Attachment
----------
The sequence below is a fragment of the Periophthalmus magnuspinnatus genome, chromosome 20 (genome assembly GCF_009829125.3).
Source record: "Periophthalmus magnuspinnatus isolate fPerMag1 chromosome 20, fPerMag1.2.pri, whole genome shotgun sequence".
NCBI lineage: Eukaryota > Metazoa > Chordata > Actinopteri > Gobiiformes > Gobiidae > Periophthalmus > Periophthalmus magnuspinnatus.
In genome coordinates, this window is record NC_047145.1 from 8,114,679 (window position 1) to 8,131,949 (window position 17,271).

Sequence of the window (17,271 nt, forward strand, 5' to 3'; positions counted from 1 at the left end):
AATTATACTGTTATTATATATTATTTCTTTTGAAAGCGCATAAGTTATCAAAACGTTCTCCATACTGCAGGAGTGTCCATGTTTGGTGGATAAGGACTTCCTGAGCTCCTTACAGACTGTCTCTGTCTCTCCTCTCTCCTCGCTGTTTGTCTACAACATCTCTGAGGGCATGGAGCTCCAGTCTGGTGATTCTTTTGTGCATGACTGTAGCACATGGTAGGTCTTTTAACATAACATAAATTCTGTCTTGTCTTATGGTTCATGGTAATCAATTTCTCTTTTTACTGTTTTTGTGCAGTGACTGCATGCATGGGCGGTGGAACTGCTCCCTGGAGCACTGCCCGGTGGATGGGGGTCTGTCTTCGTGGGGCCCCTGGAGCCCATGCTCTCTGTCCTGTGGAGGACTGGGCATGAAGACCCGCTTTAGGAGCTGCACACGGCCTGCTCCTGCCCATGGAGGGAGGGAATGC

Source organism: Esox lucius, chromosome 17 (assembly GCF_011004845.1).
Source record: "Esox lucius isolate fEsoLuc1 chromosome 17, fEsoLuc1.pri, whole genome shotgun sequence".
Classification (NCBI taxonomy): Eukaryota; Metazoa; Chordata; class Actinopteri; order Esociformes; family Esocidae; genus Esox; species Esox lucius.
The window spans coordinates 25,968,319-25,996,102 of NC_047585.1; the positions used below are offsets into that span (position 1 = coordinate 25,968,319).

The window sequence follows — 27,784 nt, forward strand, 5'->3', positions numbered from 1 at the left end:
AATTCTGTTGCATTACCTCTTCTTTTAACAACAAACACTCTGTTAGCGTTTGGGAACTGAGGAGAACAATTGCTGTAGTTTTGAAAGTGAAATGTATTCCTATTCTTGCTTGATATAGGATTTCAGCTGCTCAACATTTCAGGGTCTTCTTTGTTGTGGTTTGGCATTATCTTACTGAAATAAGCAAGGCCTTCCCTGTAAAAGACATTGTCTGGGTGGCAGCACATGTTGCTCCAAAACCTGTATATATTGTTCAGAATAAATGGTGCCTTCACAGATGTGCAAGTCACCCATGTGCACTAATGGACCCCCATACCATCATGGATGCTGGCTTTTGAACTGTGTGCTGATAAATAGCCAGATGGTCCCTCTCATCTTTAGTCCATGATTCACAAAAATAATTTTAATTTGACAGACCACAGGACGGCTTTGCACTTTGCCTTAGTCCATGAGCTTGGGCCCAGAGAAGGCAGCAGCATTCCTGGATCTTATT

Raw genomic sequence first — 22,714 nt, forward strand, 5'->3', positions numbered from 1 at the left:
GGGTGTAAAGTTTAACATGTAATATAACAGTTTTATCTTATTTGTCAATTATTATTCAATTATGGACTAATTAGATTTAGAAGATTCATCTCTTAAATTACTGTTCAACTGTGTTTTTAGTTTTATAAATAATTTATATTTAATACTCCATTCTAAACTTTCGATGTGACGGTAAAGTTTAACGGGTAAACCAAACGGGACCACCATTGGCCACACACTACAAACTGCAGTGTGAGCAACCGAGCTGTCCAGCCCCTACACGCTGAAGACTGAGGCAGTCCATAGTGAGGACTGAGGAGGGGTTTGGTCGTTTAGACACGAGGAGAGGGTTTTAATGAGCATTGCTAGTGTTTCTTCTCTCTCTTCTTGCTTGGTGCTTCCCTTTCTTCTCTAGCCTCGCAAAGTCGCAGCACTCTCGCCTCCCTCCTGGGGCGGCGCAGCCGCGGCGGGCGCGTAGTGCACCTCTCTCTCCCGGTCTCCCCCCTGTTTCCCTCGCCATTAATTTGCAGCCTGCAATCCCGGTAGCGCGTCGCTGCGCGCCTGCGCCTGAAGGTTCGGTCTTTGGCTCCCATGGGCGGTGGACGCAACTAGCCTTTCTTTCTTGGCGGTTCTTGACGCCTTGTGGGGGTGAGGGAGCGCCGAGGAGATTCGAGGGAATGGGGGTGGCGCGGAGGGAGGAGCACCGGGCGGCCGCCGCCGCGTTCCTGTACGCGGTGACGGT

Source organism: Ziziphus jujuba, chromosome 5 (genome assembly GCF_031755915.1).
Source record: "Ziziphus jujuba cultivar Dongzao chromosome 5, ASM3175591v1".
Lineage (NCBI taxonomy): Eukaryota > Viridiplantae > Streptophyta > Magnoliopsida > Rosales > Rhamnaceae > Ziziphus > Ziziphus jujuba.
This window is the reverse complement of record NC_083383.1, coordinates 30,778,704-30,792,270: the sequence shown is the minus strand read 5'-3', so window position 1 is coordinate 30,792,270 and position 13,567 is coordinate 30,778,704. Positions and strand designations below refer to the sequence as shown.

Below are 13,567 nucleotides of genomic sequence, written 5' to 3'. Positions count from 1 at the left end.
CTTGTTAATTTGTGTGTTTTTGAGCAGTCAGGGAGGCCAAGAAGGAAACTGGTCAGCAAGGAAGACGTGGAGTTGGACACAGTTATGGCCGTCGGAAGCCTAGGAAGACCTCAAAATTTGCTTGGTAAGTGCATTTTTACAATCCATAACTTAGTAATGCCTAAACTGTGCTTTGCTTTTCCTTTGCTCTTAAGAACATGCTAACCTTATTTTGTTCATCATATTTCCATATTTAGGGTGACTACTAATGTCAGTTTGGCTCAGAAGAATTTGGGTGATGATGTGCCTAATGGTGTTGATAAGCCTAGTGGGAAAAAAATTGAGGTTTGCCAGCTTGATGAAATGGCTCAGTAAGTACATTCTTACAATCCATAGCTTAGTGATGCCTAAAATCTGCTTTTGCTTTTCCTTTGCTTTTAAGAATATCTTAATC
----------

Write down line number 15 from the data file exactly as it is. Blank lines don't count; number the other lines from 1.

Source organism: Ziziphus jujuba, chromosome 5 (genome assembly GCF_031755915.1).